That all being said, the Massachusetts plan is better than I would have expected.  I am not convinced that the plan will work out badly, at least relative to feasible alternatives.

French economics

Earlier I wrote that French students need more Bastiat and less Foucault.  Supporting evidence is provided by The International Herald Tribune which notes:

In a 22-country survey published in January, France was the only nation
disagreeing with the premise that the best system is "the free-market
economy." In the poll, conducted by the University of Maryland, only 36
percent of French respondents agreed, compared with 65 percent in
Germany, 66 percent in Britain, 71 percent in the United States and 74
percent in China
(!, AT)….

"The question of how economics is taught in France, both at the bottom
and at the top of the educational pyramid, is at the heart of the
current crisis," said Jean-Pierre Boisivon, director of the Enterprise
Institute…

"In France we are still stuck in 1970s Keynesian-style economics – we
live in the world of 30 years ago," he said. …

And then there are the textbooks. One, published by Nathan and widely
used by final-year students, has this to say on p. 137: "One must
analyze the salary as purchasing power that you could not cut without
sparking a deflationary spiral and thus higher unemployment." Another
popular textbook, published by La Découverte, asks on p. 164: "Are
there still enough jobs for everyone?" It then suggests that the state
subsidize jobs in the public sector: "We can seriously envisage this
because our economy allows us already to support a large number of
unemployed people."

These arguments were frequently used on the streets in recent weeks,
where many protesters said raising salaries and subsidizing work was a
better way to cut joblessness than flexibility.

Hat tip to Peter Gordon who is teaching in Paris but finds his students considerably more sophisticated.

Contemporary Chinese painting

Here are images by a few painters I like:

Feng Zhengjie

Fu Hong

He Sen, who seems to only paint women smoking.

Li Dafang

Wang Xingwei

Zhang Xiaogang

Shi Xinning reminds me of Mark Tansey.  Try his Christo’s Temple of Heaven, Pride and Prejudice, or Chairman Mao in Vegas.  Here is his Duchamp painting, which of course is also about the Chinese fascination with capitalism:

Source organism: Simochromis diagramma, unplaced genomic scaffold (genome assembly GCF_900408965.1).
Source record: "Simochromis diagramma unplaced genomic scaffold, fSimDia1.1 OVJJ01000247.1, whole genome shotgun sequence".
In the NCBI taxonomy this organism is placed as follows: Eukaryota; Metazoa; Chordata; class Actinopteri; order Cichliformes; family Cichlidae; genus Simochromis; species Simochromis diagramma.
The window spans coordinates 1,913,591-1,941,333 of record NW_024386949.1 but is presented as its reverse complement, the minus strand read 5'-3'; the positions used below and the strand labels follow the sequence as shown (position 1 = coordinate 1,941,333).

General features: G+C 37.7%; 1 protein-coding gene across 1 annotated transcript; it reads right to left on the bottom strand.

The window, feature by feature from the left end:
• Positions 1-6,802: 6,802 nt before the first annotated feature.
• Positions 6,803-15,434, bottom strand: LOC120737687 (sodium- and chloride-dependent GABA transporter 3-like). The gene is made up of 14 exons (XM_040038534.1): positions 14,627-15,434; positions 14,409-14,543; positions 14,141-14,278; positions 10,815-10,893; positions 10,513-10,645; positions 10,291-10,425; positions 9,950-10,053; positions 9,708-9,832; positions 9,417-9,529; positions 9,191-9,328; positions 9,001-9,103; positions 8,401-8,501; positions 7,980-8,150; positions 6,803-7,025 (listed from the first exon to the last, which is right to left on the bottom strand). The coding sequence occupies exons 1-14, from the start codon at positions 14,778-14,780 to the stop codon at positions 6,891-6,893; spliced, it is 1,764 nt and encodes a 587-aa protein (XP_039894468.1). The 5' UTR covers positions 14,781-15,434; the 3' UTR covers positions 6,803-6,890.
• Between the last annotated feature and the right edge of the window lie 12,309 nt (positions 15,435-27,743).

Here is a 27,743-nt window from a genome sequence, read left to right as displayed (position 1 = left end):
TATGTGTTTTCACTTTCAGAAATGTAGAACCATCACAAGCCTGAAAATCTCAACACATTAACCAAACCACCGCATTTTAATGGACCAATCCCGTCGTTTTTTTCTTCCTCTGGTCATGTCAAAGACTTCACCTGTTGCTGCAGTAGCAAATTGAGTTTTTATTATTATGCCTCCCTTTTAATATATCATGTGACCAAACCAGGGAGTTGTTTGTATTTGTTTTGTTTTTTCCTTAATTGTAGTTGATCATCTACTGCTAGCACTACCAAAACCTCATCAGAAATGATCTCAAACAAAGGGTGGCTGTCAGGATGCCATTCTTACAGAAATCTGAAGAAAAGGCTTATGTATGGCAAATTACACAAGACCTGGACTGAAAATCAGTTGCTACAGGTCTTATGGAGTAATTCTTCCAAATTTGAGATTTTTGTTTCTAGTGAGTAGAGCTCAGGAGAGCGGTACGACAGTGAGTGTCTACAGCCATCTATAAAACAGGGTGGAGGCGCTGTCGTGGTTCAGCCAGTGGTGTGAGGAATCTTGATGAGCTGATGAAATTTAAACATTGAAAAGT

Mao

The Shangri-La Diet

Seth Roberts’ diet book, The Shangri-La Diet has just been published.  Actually, the Shangri-La Diet isn’t really a diet, it’s a method of suppressing appetite.  Roberts argues that the body follows a simple heuristic – when calories are tasty they must be plentiful so turn up the appetite and stock up when the fruit is on the tree.  But if calories taste like cardboard then times must be bad (why else would you be eating cardboard?) so turn the appetite down and use up those fat stores.  If you had to eat cardboard to lose weight the diet wouldn’t be very appealing but Roberts found that a few hundred calories of extra-light olive oil or sugar water are enough to turn the appetite weigh down (pun intended.)

The book is a quick read and in addition to the diet itself there are interesting asides about science, self-experimentation, the obesity epidemic and other topics.

Don’t take my word for it, however.  The great thing about Roberts’ methods is that you will know whether they work within a day or two.  Buy the book, try it out, you have a lot to lose!

Addendum: Long-time readers may recall that I wrote a brief profile of Berkeley psychologist Roberts and his novel self-experiments.  That profile turned out to be one link in a chain that led to the present book (I am kindly mentioned in the acknowledgments.).